Cathay Pacific cuts executive bonuses for first time in a decade

In the first time in almost a decade, Hong Kong's Cathay Pacific withholds pay outs for top managers

Cathay Pacific cuts executive bonuses for first time in a decade

In the first time in almost a decade, Hong Kong-based Cathay Pacific Airways’ top executives did not get their bonuses. This is amid the carrier’s weak business performance in 2017.

The move is part of a three-year restructuring of the business which was set off by major losses in 2016. The company had also laid off 600 staff in the process, in addition to other cost-cutting measures.

Among the executives that missed out on payouts are CEO Rupert Hogg, chairman John Slosar and finance chief Martin Murray.

Cathay’s bosses had already ruled out taking a bonus after the company’s annual report quoted a loss of HKD1.25 billion for 2017, sources said.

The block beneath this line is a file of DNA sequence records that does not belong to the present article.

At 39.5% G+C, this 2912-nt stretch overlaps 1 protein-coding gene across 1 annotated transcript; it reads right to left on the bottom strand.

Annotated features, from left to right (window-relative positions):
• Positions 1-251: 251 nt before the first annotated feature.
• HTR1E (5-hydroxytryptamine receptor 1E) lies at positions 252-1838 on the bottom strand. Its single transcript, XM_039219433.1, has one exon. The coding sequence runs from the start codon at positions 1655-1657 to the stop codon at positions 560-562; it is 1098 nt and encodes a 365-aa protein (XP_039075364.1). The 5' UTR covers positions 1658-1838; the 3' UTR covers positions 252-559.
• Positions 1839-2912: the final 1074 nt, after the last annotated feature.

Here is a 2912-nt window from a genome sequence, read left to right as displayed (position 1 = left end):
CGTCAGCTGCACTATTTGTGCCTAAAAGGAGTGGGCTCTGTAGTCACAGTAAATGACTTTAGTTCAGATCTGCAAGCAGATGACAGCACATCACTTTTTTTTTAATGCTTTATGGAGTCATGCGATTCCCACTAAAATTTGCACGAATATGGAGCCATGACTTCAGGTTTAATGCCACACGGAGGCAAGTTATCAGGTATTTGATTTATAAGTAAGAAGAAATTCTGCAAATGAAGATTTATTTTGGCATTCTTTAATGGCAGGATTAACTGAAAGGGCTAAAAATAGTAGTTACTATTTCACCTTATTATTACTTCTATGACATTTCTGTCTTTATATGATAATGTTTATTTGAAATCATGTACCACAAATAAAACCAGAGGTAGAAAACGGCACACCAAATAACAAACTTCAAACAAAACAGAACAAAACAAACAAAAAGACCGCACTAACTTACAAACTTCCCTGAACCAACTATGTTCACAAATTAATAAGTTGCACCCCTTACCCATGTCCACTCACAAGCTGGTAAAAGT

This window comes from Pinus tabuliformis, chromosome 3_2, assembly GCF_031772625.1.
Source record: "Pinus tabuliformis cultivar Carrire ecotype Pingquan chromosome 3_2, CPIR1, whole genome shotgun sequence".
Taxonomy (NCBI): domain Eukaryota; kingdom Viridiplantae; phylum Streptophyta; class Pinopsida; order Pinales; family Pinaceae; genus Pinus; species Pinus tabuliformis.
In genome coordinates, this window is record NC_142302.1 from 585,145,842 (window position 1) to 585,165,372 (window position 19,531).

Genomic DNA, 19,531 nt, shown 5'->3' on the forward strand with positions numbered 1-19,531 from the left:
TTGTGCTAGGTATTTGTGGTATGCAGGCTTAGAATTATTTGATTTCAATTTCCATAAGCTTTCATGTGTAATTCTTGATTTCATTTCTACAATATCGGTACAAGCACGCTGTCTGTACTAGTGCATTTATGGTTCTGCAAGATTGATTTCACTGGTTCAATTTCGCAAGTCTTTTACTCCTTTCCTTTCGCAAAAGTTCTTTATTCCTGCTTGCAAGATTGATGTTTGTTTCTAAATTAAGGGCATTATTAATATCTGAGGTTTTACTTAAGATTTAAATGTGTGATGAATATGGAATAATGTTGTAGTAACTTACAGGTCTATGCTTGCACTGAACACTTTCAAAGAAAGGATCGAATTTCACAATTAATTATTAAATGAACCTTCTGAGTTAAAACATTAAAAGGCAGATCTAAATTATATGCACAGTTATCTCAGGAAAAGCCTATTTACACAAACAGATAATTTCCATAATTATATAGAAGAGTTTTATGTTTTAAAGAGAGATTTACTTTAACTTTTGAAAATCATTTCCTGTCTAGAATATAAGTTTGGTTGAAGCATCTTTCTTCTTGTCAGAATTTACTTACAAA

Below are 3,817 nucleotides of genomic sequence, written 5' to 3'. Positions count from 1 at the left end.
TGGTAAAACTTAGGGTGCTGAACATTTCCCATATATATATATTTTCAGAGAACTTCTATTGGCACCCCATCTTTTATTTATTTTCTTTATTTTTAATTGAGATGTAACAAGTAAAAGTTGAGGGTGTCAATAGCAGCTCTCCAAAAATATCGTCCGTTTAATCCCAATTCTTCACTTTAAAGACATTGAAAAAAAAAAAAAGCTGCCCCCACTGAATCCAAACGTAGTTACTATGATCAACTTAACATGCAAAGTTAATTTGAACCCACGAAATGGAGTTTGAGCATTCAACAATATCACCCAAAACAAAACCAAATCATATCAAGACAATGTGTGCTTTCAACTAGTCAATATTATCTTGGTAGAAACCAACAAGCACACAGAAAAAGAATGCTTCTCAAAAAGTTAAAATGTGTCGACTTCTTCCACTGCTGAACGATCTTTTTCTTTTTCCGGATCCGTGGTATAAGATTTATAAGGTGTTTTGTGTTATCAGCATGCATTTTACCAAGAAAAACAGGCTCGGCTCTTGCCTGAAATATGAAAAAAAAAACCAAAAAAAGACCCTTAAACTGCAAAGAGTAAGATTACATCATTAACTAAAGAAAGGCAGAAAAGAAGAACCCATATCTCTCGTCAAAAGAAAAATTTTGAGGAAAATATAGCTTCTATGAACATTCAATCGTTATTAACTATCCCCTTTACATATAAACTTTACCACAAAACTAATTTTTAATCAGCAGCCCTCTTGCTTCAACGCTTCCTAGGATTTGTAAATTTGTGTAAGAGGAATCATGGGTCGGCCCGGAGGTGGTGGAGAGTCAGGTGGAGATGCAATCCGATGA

Hogg, who was formerly the airline’s chief operating officer, was paid HKD 9.1million, down from a total remuneration of HKD 12million in the past 12 months.

Hogg had taken over as CEO after the company reported a loss of HKD 575million in 2016. He is reported to be one of the lowest-paid chief executives among 25 publicly traded airlines in Asia Pacific, Europe and North America, according to an analysis by the Post.

The last time Cathay Pacific executives did not get bonuses was in 2009, following losses in 2008 totalling HKD 8.5billion.

Cathay’s losses can be attributed to the rise of Chinese and Middle Eastern airlines as well as budget carriers, reported the South China Morning Post.

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